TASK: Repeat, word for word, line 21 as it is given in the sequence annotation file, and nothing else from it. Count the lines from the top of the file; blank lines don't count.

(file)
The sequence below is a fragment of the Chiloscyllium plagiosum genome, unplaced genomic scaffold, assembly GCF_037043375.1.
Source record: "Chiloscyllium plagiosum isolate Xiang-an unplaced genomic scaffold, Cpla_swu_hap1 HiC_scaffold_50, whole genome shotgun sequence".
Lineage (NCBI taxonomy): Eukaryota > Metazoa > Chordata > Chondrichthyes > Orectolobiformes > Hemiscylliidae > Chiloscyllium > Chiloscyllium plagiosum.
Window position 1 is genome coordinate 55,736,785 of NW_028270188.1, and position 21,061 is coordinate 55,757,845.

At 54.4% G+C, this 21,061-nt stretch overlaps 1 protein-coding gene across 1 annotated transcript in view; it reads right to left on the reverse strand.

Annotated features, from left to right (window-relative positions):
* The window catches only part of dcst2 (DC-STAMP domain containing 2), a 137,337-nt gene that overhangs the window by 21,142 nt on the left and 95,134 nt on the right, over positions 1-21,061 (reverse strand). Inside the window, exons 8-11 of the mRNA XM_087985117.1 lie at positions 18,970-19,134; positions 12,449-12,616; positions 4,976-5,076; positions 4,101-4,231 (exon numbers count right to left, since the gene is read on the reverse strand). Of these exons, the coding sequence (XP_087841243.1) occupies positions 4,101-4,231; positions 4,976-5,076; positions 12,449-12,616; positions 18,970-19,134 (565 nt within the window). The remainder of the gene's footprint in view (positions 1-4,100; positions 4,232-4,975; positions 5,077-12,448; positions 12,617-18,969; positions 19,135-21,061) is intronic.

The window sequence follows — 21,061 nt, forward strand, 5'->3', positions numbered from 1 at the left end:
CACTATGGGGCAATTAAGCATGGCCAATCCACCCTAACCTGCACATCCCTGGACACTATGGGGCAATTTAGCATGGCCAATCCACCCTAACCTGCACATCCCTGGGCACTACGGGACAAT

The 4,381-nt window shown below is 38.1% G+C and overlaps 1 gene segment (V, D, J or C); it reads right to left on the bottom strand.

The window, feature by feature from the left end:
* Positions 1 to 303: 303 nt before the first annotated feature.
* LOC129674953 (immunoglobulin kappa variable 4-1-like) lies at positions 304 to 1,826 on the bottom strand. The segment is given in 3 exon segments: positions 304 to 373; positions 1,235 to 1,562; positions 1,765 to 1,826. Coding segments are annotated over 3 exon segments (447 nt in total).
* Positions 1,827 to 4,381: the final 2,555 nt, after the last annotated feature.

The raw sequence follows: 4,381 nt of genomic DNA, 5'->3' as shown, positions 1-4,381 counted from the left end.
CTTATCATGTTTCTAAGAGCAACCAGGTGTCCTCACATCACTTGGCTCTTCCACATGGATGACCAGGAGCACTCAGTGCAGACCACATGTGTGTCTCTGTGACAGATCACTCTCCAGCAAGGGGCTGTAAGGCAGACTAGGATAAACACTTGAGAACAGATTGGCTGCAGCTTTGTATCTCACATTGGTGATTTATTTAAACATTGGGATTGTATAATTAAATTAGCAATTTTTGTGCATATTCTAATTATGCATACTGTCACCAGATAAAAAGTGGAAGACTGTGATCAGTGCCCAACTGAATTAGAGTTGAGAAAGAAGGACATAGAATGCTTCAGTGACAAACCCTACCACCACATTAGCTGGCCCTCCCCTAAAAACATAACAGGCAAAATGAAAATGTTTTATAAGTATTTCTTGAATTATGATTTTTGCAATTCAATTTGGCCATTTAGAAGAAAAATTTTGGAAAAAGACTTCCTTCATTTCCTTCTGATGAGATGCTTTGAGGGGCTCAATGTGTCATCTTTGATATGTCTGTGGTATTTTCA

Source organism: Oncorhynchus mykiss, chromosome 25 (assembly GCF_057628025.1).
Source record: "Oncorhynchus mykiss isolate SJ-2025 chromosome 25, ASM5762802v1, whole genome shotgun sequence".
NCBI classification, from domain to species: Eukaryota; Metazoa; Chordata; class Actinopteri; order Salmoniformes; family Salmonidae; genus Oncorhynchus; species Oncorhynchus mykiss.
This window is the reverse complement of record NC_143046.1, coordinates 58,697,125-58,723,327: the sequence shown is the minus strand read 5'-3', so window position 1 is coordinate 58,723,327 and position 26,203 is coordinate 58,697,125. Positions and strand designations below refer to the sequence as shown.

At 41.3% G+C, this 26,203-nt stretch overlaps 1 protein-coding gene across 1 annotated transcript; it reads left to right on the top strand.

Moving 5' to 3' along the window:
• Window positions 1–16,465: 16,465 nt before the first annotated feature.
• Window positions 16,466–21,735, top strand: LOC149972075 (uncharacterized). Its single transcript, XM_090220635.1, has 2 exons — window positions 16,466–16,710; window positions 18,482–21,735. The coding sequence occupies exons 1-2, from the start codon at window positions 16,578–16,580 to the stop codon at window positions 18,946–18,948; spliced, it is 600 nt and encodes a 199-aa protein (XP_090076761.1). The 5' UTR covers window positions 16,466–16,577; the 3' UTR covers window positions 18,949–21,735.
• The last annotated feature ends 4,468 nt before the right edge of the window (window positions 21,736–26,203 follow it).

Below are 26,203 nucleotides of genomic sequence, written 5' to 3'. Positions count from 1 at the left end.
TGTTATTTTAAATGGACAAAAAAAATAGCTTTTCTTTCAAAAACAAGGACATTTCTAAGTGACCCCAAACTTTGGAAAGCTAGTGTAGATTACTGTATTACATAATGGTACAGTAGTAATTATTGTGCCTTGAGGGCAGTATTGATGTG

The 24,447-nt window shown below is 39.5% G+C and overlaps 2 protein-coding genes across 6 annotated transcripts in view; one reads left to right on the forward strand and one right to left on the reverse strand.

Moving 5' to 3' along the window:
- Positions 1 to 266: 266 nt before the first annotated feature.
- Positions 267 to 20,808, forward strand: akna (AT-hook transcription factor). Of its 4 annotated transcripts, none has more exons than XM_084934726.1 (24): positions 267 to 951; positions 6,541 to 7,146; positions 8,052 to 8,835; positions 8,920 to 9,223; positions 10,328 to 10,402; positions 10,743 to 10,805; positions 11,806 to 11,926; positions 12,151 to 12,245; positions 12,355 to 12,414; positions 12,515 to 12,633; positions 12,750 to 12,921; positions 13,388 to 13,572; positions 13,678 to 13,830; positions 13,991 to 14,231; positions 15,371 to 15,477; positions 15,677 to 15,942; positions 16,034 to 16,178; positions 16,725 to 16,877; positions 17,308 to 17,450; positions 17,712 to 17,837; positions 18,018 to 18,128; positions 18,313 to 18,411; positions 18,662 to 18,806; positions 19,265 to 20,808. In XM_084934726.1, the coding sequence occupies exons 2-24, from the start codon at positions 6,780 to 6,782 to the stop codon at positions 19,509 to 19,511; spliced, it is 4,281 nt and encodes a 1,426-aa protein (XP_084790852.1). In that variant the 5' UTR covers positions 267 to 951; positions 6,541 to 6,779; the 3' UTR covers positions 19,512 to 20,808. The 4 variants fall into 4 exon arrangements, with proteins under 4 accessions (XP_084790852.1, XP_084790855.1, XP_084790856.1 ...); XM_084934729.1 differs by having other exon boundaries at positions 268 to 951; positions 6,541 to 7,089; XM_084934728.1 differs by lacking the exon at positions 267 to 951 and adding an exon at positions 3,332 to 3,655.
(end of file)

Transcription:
At 41.3% G+C, this 26,203-nt stretch overlaps 1 protein-coding gene across 1 annotated transcript; it reads left to right on the top strand.